41.2 - Conventions and Quantification
HSR Vol. 41 (2016) No. 2:
Special Issue: Conventions and Quantification
Rainer Diaz-Bone & Emmanuel Didier (Eds.): Conventions and Quantification – Transdisciplinary Perspectives on Statistics and Classifications
In the last few decades, the field of “quantification” – namely the “sociology of quantification” – has evolved and it has shown an impressing development. There are many different strands of science contributing research on processes of quantification and the impact of quantification within social contexts. The concept of quantification is positioned at the crossroad linking approaches such as accounting theory, convention theory (économie des conventions), sociology and history of statistics, analysis of commensuration, sociology of standards and of standardization, analysis of benchmarking, and others.
Alain Desrosières was an internationally renowned scholar in the fields of sociology of quantification and history of statistics. His work can be regarded as the most important contribution to this field. Desrosières was also a “compagnon de route” of the French movement of the so-called “économie des conventions” which postulated the convention-based (and therefore social) nature of qualities, categories and quantities. Consequently, Desrosières’ work was also one of the main inspirations for this HSR Special Issue.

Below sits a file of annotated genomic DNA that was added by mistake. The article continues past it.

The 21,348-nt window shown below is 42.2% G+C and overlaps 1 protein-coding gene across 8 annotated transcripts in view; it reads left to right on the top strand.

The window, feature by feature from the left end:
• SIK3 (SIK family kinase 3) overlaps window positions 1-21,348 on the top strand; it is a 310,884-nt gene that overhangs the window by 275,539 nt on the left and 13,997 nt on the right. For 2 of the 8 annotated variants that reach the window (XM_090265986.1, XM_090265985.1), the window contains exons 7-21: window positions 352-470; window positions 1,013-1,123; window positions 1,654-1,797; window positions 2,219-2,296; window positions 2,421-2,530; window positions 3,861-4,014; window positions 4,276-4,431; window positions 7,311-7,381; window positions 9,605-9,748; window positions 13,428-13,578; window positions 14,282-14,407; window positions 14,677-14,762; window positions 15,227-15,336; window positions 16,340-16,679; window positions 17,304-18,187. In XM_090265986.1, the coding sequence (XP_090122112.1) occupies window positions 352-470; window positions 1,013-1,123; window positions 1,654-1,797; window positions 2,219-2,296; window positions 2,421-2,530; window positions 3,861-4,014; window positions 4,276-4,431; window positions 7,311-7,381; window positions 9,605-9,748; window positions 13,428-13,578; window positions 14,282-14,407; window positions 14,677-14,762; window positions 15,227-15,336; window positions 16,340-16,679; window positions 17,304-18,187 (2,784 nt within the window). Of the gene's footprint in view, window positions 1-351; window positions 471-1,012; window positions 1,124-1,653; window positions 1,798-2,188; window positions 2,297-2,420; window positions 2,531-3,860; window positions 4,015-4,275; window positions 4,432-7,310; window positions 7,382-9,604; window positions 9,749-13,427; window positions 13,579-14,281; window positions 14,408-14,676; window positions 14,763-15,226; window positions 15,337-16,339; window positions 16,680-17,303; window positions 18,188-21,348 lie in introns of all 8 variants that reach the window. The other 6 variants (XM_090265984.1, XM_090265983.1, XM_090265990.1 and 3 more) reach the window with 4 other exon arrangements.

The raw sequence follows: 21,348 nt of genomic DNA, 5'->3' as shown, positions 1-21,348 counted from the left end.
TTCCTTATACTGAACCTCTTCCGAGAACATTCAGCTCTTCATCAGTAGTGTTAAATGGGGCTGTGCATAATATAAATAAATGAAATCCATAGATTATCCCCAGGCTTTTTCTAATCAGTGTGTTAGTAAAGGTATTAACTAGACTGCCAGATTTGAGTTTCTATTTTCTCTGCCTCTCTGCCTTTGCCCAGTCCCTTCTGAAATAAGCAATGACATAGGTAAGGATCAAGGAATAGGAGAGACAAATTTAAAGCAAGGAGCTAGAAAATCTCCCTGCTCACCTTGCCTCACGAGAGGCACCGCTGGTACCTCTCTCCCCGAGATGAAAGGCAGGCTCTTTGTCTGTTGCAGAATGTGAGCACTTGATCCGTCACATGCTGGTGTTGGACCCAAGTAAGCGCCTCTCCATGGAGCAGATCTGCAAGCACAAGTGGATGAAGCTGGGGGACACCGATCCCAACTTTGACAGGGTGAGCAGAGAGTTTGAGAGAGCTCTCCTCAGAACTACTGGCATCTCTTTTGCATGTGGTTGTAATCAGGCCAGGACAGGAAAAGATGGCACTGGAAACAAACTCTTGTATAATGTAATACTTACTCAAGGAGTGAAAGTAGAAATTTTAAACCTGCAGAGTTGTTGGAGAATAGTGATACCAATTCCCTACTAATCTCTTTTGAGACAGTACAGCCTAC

This HSR Special Issue presents recent and transdisciplinary research on the history and sociology of quantification. Building upon the work of Desrosières, this issue includes contributions on the history of science from the eighteenth century to today, covering topics such as: the millennium development goals, financial quantification, and quantification in higher education environments. All in all, the contributions work out the “political economy” as well as the “political sociology” of statistics, categorization, and quantification.
Furthermore this HSR contains a Mixed Issue with one article on „Societal Malaise and Ethnocentrism in the European Union: Monitoring Societal Change by Focusing on EU Citizens’ Perceptions of Crisis".